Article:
ECHO en zijn humanitaire partners (en) - EU monitor

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Dinsdag 7 juli 2020

ECHO en zijn humanitaire partners (en)

Met dank overgenomen van Europese Commissie (EC) i, gepubliceerd op donderdag 21 oktober 2010.

The European Commission's Humanitarian Aid department (ECHO i), does not intervene directly on the ground in humanitarian crises. Instead it distributes funding to about 200 partners, which include non-governmental organisations, United Nations agencies, other international organisations as well as various specialised agencies from EU Member States

Relations between ECHO and its partners are governed by Framework Partnership Agreements. These define the roles and responsibilities in the implementation of humanitarian operations financed by the European Commission. Through ECHO funding, some 18 million people are helped each year through its partners. Humanitarian actions are monitored and assessed systematically in order to ensure efficiency, accountability and transparency.

Who are the partners?

ECHO carries out humanitarian aid according to the principles of impartiality, neutrality and on a strictly "needs-basis". It ensures that goods and services are able to reach the crisis zones fast. In 2009, ECHO allocated funds as follows: NGOs 47%, UN agencies 39% and International Organisations 14%. This diversity enables it to deal with the complex nature of the needs in different crisis areas of the world, in a comprehensive manner. ECHO has therefore developed close working relationships with its partners, both at the level of policy issues and of specific humanitarian operations.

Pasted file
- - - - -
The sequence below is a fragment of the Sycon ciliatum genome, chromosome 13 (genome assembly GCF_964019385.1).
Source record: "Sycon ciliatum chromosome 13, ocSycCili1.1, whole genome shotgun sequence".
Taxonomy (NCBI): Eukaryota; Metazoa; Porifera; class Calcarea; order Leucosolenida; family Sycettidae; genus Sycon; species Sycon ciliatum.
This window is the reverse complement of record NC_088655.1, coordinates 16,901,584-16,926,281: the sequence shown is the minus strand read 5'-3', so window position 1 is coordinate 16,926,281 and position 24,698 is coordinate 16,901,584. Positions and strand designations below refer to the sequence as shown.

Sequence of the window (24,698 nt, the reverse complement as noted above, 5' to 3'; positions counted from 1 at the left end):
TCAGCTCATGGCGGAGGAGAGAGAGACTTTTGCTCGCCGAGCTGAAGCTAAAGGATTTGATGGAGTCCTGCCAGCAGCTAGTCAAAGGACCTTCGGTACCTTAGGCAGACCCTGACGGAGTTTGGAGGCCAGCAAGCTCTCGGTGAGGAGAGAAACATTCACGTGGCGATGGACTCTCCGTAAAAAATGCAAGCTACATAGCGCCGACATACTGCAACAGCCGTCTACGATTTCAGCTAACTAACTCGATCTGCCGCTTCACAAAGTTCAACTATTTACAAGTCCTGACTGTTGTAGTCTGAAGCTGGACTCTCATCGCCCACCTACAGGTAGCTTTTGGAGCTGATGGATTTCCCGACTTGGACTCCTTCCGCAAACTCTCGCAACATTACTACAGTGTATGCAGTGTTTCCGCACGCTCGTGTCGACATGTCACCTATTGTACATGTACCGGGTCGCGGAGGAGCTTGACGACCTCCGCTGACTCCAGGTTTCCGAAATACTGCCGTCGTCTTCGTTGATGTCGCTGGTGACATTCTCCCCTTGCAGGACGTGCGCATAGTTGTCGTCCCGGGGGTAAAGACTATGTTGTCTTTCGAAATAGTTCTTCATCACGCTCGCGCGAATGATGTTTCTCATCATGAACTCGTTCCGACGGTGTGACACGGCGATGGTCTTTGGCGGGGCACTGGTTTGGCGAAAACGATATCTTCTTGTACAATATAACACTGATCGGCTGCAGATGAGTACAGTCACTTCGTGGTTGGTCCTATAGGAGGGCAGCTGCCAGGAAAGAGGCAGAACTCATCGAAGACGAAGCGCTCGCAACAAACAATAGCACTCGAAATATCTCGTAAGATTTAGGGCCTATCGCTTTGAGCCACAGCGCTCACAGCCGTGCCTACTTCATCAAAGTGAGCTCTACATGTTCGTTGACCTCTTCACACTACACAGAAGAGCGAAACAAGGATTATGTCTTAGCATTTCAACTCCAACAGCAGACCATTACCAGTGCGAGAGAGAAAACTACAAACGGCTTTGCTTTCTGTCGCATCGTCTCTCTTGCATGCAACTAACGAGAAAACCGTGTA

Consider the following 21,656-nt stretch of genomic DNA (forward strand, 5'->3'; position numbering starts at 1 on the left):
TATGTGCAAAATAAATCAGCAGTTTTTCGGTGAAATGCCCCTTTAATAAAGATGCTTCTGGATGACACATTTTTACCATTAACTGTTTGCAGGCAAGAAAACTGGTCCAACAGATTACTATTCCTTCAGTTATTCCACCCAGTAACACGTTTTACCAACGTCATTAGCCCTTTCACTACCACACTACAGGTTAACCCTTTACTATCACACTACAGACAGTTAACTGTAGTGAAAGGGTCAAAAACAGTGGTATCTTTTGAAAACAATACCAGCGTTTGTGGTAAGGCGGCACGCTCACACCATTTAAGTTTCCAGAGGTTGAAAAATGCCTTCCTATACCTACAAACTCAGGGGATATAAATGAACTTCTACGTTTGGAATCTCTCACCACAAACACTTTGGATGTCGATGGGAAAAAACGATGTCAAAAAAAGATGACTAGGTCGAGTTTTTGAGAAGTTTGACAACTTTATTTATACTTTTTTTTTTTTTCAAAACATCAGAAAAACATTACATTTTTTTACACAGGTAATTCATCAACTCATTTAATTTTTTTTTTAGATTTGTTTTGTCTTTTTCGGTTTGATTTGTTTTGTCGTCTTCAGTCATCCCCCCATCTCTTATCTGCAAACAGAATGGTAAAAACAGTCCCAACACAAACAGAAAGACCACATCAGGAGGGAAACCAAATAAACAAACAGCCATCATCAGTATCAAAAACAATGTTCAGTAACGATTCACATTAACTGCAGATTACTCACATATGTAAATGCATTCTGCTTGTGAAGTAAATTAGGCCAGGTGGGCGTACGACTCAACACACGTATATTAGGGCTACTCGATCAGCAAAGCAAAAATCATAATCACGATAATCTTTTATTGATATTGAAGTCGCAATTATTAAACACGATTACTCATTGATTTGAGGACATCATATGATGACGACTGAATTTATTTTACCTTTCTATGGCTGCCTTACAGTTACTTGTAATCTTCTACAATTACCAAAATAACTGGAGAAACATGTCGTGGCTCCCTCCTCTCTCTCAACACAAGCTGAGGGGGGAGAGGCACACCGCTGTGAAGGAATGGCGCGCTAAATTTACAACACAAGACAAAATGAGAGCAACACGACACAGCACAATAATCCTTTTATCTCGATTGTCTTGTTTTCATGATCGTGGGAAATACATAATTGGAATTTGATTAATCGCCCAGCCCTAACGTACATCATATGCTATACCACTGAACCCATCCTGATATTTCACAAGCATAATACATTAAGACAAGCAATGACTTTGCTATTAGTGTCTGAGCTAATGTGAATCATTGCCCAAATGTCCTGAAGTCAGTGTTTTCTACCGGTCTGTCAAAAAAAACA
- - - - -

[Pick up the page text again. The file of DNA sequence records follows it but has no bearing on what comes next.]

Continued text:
How are the partners selected?

ECHO's funding scheme for humanitarian operations is organised on the basis of selecting the best proposals received for covering the needs of those who are most vulnerable. It evaluates the quality of its partners' proposals based on two main pillars: efficiency and accountability, of what must essentially be results-based targets.

After a rigorous selection process which gages the suitability and eligibility of a potential ECHO humanitarian aid partner, the next important step in the procedure is the Framework Partnership Agreement (FPA).

The Framework Partnership Agreement (FPA)

The Framework Partnership Agreement (FPA) lays out the objectives of the Humanitarian Aid assistance financed by the Commission. It presents the procedures and rules which govern the assistance and defines the nature of the partnership. The FPA aims to ensure that the humanitarian aid 'ACTIONS' are implemented in accordance with the principles of economy, efficiency and effectiveness (the three e's), to improve the delivery of humanitarian aid and thus promote a 'quality partnership'.

The framework for international organisations such as the ICRC (International Committee of the Red Cross), the IFRC (International Federation of the Red Cross and Red Crescent National Societies) and the IOM (International Organisation of Migrations) is slightly different. It allows for a more adaptable working method between ECHO and an international organisation.